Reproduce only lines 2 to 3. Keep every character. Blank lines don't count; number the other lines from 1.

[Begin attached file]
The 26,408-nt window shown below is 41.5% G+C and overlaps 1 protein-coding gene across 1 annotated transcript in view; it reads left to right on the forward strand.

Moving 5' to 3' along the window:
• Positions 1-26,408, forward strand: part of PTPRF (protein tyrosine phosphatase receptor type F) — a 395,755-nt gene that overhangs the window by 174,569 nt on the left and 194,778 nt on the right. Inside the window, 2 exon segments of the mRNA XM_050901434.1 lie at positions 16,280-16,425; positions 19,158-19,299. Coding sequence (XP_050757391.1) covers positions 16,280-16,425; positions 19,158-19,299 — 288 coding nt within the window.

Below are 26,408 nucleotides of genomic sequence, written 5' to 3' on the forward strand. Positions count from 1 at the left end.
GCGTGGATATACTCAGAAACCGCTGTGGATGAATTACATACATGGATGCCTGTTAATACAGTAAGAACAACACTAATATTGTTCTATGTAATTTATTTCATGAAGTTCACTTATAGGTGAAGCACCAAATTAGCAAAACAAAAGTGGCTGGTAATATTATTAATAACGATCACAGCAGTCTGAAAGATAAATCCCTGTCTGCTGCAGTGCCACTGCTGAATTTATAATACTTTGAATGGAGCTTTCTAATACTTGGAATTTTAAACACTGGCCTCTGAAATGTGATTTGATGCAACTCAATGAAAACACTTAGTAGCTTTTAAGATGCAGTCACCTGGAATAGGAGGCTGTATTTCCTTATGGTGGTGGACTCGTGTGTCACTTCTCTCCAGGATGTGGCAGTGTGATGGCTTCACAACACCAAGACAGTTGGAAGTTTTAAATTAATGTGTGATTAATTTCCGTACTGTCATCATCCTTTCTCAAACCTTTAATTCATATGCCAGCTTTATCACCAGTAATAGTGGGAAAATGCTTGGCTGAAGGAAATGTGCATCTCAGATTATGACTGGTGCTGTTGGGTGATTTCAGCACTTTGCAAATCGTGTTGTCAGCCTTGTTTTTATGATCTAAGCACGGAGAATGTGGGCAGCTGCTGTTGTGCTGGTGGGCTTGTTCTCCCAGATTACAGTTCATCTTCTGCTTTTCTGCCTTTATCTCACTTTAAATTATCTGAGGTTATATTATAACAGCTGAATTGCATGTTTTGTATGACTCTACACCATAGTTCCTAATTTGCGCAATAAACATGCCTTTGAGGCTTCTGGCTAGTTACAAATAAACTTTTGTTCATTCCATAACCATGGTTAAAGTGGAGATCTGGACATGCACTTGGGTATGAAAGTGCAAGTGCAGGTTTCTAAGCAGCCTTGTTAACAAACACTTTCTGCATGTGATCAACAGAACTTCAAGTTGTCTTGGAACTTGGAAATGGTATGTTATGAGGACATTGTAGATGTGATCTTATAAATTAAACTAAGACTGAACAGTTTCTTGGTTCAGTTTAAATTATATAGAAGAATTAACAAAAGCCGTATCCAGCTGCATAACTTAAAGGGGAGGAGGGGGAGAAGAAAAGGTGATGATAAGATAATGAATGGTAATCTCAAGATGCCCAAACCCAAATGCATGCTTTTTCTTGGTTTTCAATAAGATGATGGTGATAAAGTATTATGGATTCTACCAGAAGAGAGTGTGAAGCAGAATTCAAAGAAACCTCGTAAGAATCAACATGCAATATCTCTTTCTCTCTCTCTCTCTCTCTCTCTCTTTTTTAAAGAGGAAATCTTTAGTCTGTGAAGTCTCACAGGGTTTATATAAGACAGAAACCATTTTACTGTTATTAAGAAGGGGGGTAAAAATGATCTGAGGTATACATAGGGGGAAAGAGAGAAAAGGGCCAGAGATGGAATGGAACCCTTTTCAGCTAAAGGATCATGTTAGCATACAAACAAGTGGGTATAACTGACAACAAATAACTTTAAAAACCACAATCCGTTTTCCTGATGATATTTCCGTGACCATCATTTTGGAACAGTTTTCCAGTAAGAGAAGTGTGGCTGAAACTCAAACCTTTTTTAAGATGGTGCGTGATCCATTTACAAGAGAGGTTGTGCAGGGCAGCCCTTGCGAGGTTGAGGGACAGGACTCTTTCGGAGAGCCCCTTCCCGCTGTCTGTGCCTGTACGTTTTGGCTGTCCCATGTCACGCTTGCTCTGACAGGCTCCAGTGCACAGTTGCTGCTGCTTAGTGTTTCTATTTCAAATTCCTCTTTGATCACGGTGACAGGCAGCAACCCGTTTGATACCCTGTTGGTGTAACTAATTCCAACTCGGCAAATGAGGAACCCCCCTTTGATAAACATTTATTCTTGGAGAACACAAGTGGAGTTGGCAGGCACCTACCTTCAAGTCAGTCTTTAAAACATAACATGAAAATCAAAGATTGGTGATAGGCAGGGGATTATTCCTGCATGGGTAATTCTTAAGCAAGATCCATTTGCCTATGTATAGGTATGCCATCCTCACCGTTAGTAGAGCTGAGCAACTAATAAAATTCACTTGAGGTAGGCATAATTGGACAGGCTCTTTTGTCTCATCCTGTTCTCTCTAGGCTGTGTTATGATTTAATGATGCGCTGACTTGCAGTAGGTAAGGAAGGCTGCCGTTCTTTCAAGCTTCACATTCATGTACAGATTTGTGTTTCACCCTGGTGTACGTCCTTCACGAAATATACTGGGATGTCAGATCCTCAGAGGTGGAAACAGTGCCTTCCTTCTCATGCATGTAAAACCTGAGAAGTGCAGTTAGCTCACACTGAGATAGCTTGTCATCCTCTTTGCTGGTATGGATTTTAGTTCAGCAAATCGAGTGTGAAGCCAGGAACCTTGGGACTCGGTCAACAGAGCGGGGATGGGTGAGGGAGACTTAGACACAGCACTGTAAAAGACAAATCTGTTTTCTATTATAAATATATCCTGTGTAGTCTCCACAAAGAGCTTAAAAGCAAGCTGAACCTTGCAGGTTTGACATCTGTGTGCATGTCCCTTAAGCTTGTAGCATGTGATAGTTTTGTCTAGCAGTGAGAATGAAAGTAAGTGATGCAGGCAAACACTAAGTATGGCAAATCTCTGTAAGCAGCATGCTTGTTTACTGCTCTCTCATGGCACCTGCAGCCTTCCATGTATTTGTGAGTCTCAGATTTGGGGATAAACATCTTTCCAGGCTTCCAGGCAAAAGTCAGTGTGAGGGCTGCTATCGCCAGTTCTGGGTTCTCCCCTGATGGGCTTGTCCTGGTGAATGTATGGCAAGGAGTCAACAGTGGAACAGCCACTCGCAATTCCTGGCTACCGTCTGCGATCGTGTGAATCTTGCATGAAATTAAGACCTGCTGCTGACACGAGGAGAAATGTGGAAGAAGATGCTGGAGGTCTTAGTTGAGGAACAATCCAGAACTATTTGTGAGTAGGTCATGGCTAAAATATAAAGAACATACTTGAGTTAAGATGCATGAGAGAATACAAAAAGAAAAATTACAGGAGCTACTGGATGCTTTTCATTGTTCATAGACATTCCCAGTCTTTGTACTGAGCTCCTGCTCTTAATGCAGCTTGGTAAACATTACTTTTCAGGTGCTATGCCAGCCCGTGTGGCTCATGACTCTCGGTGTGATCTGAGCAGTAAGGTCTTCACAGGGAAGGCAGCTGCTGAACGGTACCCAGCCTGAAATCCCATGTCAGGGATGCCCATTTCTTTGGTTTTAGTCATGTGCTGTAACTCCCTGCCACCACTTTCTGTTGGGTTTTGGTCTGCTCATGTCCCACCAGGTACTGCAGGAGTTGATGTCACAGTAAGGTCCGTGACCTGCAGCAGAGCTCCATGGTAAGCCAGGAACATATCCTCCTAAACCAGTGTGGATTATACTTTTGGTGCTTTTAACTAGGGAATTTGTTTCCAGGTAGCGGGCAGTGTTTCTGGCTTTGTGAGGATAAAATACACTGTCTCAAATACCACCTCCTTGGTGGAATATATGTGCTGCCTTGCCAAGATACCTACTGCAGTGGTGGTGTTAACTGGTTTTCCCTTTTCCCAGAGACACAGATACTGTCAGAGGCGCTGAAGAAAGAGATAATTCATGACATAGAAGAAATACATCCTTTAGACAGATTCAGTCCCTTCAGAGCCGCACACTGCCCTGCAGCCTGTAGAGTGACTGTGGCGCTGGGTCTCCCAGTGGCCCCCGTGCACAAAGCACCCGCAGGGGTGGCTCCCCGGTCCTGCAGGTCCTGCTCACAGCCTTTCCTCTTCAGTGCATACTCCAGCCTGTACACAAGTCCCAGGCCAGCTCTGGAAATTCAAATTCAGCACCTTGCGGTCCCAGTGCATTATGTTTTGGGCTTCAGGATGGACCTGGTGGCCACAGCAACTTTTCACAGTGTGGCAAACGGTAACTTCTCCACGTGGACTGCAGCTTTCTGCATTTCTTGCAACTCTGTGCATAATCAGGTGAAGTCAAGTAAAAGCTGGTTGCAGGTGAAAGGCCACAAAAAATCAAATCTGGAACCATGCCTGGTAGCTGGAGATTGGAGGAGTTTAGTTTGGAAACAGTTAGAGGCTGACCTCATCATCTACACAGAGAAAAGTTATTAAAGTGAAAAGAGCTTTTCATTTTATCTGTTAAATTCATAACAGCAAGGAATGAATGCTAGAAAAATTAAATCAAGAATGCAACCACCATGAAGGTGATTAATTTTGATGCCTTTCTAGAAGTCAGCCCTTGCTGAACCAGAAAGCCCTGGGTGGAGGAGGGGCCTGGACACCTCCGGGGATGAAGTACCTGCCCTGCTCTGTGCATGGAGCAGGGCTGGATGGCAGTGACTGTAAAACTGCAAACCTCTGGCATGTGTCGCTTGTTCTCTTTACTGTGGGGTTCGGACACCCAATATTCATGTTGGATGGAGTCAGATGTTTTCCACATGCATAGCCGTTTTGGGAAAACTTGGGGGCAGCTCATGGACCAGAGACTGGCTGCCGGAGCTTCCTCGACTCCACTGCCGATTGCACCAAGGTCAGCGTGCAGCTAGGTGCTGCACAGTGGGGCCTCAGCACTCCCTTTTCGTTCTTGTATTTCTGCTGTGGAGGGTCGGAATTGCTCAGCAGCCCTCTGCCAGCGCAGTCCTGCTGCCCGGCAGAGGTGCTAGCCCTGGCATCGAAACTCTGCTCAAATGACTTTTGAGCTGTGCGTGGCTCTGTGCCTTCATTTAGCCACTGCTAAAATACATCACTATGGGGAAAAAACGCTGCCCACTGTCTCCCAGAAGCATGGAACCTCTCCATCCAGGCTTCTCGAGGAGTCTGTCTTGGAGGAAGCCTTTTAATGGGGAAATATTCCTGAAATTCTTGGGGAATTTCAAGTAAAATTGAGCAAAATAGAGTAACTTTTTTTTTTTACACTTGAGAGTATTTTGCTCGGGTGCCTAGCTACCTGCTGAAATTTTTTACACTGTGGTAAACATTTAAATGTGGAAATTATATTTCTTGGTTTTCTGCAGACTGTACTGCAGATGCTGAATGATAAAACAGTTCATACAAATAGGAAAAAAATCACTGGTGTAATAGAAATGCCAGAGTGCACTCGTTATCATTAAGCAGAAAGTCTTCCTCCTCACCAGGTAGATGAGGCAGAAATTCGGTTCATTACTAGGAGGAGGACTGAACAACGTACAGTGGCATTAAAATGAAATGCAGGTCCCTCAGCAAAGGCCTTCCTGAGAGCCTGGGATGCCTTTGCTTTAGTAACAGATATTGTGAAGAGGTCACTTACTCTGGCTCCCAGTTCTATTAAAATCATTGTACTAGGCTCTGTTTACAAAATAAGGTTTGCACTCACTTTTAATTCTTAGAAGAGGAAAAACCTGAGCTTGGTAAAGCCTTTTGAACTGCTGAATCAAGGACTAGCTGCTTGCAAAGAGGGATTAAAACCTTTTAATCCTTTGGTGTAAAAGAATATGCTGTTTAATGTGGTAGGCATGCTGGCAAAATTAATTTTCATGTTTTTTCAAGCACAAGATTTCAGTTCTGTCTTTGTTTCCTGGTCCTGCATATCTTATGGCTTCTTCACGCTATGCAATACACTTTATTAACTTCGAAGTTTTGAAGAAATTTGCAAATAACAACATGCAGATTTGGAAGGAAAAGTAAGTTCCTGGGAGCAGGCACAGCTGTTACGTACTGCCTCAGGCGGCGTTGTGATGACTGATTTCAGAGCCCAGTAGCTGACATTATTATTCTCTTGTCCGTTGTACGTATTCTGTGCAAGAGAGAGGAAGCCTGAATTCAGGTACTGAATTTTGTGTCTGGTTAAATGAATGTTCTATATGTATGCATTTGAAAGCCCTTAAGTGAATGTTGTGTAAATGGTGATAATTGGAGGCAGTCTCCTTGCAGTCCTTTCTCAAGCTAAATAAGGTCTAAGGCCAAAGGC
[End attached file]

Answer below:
Moving 5' to 3' along the window:
• Positions 1-26,408, forward strand: part of PTPRF (protein tyrosine phosphatase receptor type F) — a 395,755-nt gene that overhangs the window by 174,569 nt on the left and 194,778 nt on the right. Inside the window, 2 exon segments of the mRNA XM_050901434.1 lie at positions 16,280-16,425; positions 19,158-19,299. Coding sequence (XP_050757391.1) covers positions 16,280-16,425; positions 19,158-19,299 — 288 coding nt within the window.